17.9% report that current 'laws are unnecessary or overly restrictive' as their primary reason. There is likely a perception that these regulations hinder scooters' practical and efficient use. They might see these laws as outdated or not aligned with the evolving nature of micromobility.

Gender perception of laws: 23% of male riders view scooter laws as unnecessary or overly restrictive, compared to 12.5% of female riders.

Law enforcement impact by age: 22.5% of riders over 45 cite infrequent law enforcement as their main reason for non-compliance, higher than the reported 13% among younger riders aged 16-44.

Half Sometimes Skip the Helmet

Bar chart depicting whether electric scooter riders use helmets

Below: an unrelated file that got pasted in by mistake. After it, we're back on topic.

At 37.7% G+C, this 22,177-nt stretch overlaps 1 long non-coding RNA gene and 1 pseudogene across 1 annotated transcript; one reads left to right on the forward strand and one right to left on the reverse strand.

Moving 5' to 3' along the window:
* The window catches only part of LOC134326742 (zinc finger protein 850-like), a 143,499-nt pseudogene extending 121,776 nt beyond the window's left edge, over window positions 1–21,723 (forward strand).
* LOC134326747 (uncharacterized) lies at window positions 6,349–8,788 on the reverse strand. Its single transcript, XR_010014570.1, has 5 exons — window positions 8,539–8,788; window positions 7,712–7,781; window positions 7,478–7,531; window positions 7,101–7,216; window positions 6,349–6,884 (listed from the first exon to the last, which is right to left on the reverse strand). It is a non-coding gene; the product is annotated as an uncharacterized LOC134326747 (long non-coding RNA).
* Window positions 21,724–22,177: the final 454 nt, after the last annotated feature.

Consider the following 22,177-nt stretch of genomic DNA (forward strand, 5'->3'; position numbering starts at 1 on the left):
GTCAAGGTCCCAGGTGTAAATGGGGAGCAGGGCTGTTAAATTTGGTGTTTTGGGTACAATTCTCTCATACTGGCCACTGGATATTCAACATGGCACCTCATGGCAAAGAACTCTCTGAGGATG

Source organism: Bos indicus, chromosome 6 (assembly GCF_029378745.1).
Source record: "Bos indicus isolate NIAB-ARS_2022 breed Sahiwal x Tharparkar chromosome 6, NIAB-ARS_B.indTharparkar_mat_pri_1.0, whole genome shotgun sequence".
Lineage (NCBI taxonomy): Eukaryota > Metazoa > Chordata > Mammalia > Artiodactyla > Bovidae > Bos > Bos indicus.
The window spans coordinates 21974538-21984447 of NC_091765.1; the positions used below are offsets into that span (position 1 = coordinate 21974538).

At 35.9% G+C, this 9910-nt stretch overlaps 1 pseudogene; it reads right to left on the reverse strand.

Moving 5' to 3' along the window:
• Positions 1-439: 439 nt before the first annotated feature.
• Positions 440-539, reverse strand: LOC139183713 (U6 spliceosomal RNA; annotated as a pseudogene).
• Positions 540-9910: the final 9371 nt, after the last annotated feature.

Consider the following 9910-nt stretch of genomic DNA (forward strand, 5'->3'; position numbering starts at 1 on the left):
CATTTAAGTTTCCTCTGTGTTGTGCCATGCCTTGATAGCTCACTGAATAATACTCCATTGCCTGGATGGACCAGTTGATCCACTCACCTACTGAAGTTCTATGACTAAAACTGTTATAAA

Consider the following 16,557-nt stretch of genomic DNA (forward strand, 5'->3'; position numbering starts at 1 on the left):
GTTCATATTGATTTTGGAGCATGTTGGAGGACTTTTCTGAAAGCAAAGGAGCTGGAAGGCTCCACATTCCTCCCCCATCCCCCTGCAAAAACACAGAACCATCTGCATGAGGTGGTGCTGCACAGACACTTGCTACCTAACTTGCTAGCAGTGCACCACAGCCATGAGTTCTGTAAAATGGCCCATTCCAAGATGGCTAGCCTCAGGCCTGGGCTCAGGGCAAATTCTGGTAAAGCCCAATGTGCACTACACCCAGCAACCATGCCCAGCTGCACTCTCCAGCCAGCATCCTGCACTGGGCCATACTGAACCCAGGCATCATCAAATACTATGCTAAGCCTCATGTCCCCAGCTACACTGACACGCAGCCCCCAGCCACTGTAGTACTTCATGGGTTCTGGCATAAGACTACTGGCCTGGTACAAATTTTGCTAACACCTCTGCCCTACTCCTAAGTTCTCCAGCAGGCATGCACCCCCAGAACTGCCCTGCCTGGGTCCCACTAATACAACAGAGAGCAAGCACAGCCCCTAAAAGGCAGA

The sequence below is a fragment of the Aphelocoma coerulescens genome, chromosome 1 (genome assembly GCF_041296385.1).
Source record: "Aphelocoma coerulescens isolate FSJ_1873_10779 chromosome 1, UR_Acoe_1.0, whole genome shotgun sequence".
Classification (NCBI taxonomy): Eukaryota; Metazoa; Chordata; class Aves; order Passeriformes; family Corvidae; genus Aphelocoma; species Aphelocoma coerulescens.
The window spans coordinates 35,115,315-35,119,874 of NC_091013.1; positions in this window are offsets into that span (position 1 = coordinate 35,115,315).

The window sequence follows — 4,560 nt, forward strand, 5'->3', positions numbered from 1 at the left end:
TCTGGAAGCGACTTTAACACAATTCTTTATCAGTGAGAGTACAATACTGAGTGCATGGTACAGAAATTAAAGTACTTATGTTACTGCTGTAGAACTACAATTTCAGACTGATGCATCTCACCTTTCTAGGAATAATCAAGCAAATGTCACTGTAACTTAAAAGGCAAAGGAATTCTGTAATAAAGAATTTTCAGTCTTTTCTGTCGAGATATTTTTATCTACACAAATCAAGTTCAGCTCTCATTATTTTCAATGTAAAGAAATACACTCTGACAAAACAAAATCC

AnswersAnswers (%)Count
Yes, always49.1%491
Sometimes29.6%296
No, never21.3%213

Safety gear is crucial for electric scooter riders, yet our survey uncovers a concerning trend. Nearly half of the respondents (49.1%) consistently prioritize their safety by always wearing a helmet. However, a significant proportion, 29.6%, admit to only sometimes using a helmet, indicating a casual approach to safety among many riders.

More alarmingly, 21.3% of riders report never wearing a helmet. This choice exposes them to higher risks of injury in case of accidents. The reasons behind this varied helmet usage could range from convenience and comfort to a perception of low risk, especially for short or familiar routes.

These findings highlight a need for increased awareness and possibly stricter enforcement of safety gear usage. Educational campaigns focusing on the risks of riding without helmets could be key in changing these attitudes and behaviors, ultimately leading to safer riding practices.